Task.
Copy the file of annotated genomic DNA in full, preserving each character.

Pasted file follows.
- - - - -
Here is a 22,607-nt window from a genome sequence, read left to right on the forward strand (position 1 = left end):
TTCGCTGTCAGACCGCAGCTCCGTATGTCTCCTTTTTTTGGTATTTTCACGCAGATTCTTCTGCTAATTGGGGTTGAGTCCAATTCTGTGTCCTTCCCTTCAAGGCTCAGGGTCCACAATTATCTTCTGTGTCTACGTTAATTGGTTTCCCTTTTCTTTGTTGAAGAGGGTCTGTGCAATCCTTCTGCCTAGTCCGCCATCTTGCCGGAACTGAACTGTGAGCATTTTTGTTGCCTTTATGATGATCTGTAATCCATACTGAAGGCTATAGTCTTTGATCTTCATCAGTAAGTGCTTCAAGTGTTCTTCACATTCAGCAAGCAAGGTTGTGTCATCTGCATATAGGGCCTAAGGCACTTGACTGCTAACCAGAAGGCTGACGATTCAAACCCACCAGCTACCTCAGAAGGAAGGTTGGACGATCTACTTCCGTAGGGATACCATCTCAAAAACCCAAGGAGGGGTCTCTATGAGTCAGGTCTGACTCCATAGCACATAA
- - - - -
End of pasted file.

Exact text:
Here is a 22,607-nt window from a genome sequence, read left to right on the forward strand (position 1 = left end):
TTCGCTGTCAGACCGCAGCTCCGTATGTCTCCTTTTTTTGGTATTTTCACGCAGATTCTTCTGCTAATTGGGGTTGAGTCCAATTCTGTGTCCTTCCCTTCAAGGCTCAGGGTCCACAATTATCTTCTGTGTCTACGTTAATTGGTTTCCCTTTTCTTTGTTGAAGAGGGTCTGTGCAATCCTTCTGCCTAGTCCGCCATCTTGCCGGAACTGAACTGTGAGCATTTTTGTTGCCTTTATGATGATCTGTAATCCATACTGAAGGCTATAGTCTTTGATCTTCATCAGTAAGTGCTTCAAGTGTTCTTCACATTCAGCAAGCAAGGTTGTGTCATCTGCATATAGGGCCTAAGGCACTTGACTGCTAACCAGAAGGCTGACGATTCAAACCCACCAGCTACCTCAGAAGGAAGGTTGGACGATCTACTTCCGTAGGGATACCATCTCAAAAACCCAAGGAGGGGTCTCTATGAGTCAGGTCTGACTCCATAGCACATAA